|Pruned Basil that is now wiped out from recent low temps.|
- all the danger of another frost is past (Spring)
- the damage to each plant is clearly 'sealed off' by the remaining living plant, and new growth is visible beneath or adjacent to the existing damage
Yes, the damage may be ugly, and it might bother you (as it does me), but every reliable bit of horticultural advice I've read (here, here, here, and here) clearly says to wait to prune. Pruning re-opens wounds and makes plants more vulnerable to further damage. Pruning also stimulates growth hormone in plants, and drives them to put out new shoots which can be severely damaged if the weather gets cold again.
|Previously glorious Honeysuckle|
Also, I noticed, the plant damage in my backyard was relatively minor on the mornings of the 31st and 1st, when the dew points were down in the teens. But on the morning of the 2nd, when the night time temperatures were HIGHER than they were on the previous 2 nights, the damage was MORE severe. My theory on this, is that it is NOT the temperature variable alone that matters, but rather the temperature combined with the relative humidity (the dew point).
--------- min Temp --- Dew Point
Dec 30th 38 27
Dec 31st 32 17
Jan 1st 30 16
Jan 2nd 32 22 (minor frost seen on walls and leaves)
Jan 5th 37 34 (actual frost seen on street parked car wind shields)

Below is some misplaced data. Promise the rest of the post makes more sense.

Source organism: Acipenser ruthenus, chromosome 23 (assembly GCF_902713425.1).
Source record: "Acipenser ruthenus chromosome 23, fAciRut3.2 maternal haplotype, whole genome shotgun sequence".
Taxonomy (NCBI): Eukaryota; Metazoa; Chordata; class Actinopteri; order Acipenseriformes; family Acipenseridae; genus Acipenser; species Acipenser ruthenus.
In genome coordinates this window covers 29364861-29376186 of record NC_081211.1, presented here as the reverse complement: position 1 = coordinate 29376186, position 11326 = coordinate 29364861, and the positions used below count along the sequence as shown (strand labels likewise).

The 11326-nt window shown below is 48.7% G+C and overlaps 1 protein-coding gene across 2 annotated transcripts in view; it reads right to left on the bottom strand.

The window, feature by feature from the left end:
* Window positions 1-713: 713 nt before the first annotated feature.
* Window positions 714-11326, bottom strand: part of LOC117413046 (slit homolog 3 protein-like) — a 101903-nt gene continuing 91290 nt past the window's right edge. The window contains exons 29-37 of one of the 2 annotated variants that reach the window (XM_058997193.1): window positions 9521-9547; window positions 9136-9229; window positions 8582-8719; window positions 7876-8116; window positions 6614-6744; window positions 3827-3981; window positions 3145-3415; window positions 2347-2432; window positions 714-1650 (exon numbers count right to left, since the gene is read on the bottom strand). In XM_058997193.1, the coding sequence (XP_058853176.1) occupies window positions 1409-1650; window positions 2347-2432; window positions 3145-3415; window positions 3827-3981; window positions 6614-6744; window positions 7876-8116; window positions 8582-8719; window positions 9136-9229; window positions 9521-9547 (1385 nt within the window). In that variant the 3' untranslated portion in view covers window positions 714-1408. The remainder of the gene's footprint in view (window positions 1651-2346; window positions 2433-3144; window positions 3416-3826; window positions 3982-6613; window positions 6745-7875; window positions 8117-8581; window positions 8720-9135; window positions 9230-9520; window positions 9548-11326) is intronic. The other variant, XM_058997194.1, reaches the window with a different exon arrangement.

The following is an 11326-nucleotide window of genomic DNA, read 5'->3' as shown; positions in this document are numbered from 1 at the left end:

As the Dew Point increased, and the ambient temperature decreased (see the graphs at each link above, on the green and red lines) the propensity for FROST increased. Dec 30th and 31st were colder, but there was no actual deadly-to-plants ice crystals visible on the foliage. January 1st, you could see small amounts of white frost on the cinder block border walls, and tiny flecks of white on some leaves, prior to the sun melting them. January 2nd morning, the plant damage was not just decimation (one out of ten) but much more widespread. So it ain't the dry bulb temperature, it's the wet bulb temperature, the dew point, that really matters here in the desert in the winter, combined with a cold ambient. Take the moisture out of the air, and the plant won't be attacked from the outside. Lower the temperature enough to crystallize the water internal to the plant's structure, and you can rupture the rigid cell walls from the inside-out, but this takes longer to do than external ice formation..
|Some aloe froze, others adjacent did not.|
|Hibiscus is 90% lost.|
|New Lemon shoots, burnt by frost|
|Protecting the aloe flowers didn't matter.|
|Lantana is 95% lost|